Photo credit: Mark Trail via @ComicsKingdom
Emerald Ash Borer (EAB) Awareness week is May 17-23 and my tenure in a nationally syndicated comic strip is coming to an end, so it’s a good time to tell you how a new USDA employee wound up cartoon-ized.
The Mark Trail strip—known for its environmental themes—just finished a six-week long storyline about the invasive EAB. The EAB, a small metallic green wood-boring beetle, destroys ash trees and is now found in 25 U.S. States. The Mark Trail strip features “Agent Abbey Powell from the USDA” and shares information about the EAB. To view the comic—beginning with my debut—visit Mark Trail. Read more »
Veterans Farm founder Adam Burke (dark jeans and blue shirt) takes AMS Veteran Program Manager Yowei Peralta (khakis and white shirt) on a tour of the organization’s blueberry farm. Each plant bears a military Identification tag of a veteran that participated in the fellowship program. Photo Courtesy of Veterans Farm.
Tucked away in the countryside of Jacksonville, Fla., is a place that offers hope and opportunity for returning veterans. Veterans Farm, a 19-acre handicap-accessible farm that helps veterans learn how to make a living from farming and find healing in the land, opened its doors in 2009. Its founder, Adam Burke, an Iraq combat veteran and Purple Heart recipient, is utilizing his skills to create a unique environment where veterans can develop agriculture skills that can help them become effective farmers or ranchers. USDA is partnering with Veterans Farm to conduct quarterly workshops to connect these veterans to key departmental resources that can plant the seeds for their new agricultural careers.
I recently attended one of these workshops to introduce our veterans to my agency – the Agricultural Marketing Service (AMS). In particular, I talked about opportunities to strengthen the local food sector via AMS’ Farmers Market and Local Food Promotion Program (which includes the Local Food Promotion Program and the Farmers Market Promotion Program) as well as the Specialty Crop Block Grant Program. I also talked about our recent partnership with the National Institute of Food and Agriculture (NIFA) to begin a series of grant-writing workshops to help potential grant applicants write successful grant applications. Read more »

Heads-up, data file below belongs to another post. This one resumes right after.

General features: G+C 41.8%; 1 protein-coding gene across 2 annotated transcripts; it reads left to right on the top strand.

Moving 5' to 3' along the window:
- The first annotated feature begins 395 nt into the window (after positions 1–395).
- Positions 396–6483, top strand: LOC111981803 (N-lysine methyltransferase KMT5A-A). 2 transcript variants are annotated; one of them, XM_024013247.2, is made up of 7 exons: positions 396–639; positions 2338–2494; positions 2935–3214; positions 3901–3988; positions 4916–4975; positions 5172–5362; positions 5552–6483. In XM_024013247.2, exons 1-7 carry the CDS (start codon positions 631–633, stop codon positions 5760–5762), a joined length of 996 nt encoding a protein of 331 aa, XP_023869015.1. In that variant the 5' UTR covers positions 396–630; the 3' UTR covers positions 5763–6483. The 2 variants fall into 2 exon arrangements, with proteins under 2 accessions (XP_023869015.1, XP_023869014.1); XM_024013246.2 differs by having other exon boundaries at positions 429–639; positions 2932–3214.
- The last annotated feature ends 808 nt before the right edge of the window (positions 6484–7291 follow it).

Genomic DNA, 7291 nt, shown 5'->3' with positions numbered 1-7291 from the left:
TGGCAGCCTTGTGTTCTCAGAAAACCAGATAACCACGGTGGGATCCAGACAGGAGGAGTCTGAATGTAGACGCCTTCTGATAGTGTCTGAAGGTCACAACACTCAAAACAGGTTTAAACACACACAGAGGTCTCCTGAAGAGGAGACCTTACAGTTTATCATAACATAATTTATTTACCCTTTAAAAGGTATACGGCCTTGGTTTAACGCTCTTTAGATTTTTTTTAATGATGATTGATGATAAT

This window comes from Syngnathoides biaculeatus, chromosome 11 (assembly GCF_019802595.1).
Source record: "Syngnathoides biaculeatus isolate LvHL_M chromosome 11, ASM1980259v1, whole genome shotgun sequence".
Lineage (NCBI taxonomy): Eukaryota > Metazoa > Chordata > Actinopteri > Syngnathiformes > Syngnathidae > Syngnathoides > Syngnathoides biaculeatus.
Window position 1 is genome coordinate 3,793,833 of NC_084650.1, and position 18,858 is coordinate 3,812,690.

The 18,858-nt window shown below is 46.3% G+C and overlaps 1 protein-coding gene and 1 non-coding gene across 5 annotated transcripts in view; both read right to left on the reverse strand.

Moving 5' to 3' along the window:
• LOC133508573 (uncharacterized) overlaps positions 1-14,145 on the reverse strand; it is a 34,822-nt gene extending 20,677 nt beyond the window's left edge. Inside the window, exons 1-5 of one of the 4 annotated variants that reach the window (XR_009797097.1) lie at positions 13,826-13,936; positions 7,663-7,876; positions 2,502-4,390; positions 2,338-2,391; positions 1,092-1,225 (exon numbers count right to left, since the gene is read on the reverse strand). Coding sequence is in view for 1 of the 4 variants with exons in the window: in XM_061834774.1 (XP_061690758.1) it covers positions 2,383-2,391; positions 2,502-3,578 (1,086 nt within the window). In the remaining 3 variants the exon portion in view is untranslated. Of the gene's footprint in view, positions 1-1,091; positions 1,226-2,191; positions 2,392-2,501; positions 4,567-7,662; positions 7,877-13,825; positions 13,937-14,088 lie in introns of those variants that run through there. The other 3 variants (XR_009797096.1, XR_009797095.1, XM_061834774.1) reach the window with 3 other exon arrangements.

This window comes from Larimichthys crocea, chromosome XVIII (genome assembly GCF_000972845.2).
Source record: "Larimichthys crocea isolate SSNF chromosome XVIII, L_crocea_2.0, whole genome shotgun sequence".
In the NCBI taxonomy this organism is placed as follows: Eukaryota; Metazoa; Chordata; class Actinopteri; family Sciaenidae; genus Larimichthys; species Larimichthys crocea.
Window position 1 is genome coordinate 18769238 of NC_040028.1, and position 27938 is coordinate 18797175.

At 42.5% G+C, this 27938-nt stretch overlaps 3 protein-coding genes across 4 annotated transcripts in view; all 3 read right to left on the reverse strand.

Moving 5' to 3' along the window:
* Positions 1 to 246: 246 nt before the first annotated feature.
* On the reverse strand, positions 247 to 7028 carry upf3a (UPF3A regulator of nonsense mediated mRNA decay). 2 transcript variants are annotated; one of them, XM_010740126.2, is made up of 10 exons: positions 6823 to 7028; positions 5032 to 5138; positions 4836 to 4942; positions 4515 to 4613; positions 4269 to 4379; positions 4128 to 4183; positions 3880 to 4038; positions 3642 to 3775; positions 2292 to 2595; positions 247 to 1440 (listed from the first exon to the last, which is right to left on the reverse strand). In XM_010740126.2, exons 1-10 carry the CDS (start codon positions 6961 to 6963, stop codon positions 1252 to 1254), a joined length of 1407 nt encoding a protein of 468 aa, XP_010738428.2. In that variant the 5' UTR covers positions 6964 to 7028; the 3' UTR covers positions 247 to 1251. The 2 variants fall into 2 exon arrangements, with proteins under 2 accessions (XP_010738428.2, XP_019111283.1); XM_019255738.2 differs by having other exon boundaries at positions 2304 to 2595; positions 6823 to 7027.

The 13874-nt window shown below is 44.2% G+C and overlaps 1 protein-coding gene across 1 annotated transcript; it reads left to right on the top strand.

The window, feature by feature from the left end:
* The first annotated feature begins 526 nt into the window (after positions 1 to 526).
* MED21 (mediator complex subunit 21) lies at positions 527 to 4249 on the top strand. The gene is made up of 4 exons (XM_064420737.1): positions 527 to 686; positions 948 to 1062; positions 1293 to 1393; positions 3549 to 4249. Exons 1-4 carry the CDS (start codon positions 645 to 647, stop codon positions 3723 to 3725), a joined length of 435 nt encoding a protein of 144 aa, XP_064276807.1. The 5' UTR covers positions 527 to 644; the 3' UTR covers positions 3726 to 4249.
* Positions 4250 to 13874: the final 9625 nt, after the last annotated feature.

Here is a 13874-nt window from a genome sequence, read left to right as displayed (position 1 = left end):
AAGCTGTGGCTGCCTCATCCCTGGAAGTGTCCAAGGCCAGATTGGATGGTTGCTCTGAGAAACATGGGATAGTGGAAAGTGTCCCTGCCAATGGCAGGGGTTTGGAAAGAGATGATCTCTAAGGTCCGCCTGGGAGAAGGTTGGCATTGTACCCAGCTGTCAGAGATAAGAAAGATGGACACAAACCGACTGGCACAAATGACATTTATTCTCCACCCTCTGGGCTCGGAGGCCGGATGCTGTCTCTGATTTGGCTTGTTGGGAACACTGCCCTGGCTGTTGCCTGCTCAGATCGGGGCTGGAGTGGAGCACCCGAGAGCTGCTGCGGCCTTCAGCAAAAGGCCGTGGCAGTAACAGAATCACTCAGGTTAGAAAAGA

Creating healthier environments starts at home and in schools.
Sodium, the major nutrient found in salt, is essential to maintain blood volume, regulate water balance in cells, and aid nerve function. According to the American Heart Association, however, too much sodium can lead to high blood pressure, increasing the risk of cardiovascular disease, congestive heart failure, and kidney disease.
Unfortunately, 90 percent of children in the U.S. consume too much sodium (as per the Centers for Disease Control and Prevention). With that in mind, USDA and our partners are seeking creative ways to reduce sodium content in school meals, yet still keep students healthy and happy. Read more »
Enrichment activities help keep children and teens engaged, while they receive a healthy meal or snack at USDA summer meals sites.